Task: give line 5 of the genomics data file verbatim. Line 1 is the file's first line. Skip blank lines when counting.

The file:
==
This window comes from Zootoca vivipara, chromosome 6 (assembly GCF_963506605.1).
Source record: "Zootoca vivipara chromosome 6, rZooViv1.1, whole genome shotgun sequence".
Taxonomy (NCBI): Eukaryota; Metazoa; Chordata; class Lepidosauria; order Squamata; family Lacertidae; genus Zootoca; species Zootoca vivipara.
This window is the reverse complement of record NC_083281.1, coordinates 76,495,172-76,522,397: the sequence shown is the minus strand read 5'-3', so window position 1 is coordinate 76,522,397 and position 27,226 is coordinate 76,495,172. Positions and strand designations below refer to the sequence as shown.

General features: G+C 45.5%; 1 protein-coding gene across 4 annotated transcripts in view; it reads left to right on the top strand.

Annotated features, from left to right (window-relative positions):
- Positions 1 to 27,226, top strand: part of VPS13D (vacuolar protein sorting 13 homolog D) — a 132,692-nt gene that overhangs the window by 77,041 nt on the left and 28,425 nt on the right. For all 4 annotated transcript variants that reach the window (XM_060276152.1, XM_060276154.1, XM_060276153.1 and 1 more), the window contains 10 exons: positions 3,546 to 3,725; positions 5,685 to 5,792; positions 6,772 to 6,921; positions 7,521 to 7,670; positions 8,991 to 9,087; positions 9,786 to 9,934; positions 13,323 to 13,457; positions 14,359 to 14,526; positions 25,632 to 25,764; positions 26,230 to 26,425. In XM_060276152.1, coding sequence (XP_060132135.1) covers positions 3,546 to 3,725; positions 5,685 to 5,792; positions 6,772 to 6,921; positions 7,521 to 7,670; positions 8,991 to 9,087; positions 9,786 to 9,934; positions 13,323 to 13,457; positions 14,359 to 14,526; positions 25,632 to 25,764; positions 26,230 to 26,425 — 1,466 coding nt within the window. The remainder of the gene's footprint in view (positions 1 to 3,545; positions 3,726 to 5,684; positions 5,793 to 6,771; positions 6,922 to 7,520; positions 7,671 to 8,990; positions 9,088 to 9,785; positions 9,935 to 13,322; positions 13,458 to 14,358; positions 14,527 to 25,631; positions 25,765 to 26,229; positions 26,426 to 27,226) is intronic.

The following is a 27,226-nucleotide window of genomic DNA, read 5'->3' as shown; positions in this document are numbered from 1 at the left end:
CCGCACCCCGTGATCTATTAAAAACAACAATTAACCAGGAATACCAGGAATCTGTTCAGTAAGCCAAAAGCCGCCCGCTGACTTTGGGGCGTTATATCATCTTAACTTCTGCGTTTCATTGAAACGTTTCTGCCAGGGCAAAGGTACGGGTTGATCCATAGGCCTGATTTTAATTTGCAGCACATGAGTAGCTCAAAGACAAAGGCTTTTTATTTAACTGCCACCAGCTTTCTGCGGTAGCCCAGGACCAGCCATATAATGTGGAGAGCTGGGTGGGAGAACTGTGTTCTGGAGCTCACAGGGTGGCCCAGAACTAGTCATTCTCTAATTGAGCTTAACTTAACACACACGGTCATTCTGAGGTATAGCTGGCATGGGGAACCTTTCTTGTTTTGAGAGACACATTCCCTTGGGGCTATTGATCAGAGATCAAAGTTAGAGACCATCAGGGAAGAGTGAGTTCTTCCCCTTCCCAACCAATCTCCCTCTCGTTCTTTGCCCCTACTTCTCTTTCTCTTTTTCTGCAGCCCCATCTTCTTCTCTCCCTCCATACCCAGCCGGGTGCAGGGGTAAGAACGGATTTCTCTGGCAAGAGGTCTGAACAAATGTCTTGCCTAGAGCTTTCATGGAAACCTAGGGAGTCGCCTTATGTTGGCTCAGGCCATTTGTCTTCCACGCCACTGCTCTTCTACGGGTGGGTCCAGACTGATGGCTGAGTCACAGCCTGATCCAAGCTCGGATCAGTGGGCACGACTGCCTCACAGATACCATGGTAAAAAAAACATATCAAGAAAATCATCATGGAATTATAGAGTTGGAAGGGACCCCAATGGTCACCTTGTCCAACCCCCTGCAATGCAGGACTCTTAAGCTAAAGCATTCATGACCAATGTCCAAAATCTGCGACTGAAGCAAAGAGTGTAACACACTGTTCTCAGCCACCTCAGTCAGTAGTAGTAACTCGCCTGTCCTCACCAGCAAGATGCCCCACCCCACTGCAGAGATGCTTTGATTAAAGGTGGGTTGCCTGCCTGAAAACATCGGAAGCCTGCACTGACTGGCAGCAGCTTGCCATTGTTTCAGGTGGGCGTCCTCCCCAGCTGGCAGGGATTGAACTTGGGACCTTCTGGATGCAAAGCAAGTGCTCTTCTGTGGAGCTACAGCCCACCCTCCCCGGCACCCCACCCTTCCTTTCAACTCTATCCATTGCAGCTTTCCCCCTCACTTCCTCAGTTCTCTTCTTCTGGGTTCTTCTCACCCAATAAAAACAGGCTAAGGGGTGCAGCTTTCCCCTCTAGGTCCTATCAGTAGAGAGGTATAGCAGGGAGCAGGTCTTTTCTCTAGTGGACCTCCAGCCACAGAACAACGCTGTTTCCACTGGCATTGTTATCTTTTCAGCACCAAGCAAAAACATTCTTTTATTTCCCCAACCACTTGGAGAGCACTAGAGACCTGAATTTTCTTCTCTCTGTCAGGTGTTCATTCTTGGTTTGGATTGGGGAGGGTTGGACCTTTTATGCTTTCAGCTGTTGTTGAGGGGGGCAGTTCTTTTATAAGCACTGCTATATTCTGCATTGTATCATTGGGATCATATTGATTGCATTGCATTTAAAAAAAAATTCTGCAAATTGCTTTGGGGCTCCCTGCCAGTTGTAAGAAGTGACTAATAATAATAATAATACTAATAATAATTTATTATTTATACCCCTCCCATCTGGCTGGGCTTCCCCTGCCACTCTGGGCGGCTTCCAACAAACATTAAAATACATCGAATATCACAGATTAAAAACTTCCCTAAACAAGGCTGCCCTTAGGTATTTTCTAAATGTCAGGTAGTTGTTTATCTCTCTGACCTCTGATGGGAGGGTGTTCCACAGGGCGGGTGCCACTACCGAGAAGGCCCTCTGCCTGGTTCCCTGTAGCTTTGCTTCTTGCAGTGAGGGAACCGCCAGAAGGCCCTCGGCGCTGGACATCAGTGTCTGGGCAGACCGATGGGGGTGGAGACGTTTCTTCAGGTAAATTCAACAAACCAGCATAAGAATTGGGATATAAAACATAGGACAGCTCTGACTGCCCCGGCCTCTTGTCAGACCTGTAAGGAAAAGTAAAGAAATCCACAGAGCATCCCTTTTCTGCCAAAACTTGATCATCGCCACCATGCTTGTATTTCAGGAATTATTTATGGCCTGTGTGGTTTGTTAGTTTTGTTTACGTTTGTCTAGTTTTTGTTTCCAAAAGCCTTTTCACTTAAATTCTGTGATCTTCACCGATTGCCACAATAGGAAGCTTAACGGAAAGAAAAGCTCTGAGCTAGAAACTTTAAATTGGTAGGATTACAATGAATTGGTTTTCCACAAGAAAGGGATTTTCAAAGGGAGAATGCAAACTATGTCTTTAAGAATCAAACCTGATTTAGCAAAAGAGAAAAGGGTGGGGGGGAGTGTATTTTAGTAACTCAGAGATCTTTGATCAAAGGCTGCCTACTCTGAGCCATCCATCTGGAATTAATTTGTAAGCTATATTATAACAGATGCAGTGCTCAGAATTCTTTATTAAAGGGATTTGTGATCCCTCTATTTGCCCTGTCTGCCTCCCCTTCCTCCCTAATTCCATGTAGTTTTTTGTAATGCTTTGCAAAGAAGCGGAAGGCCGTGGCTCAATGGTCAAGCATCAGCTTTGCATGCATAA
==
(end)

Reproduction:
General features: G+C 45.5%; 1 protein-coding gene across 4 annotated transcripts in view; it reads left to right on the top strand.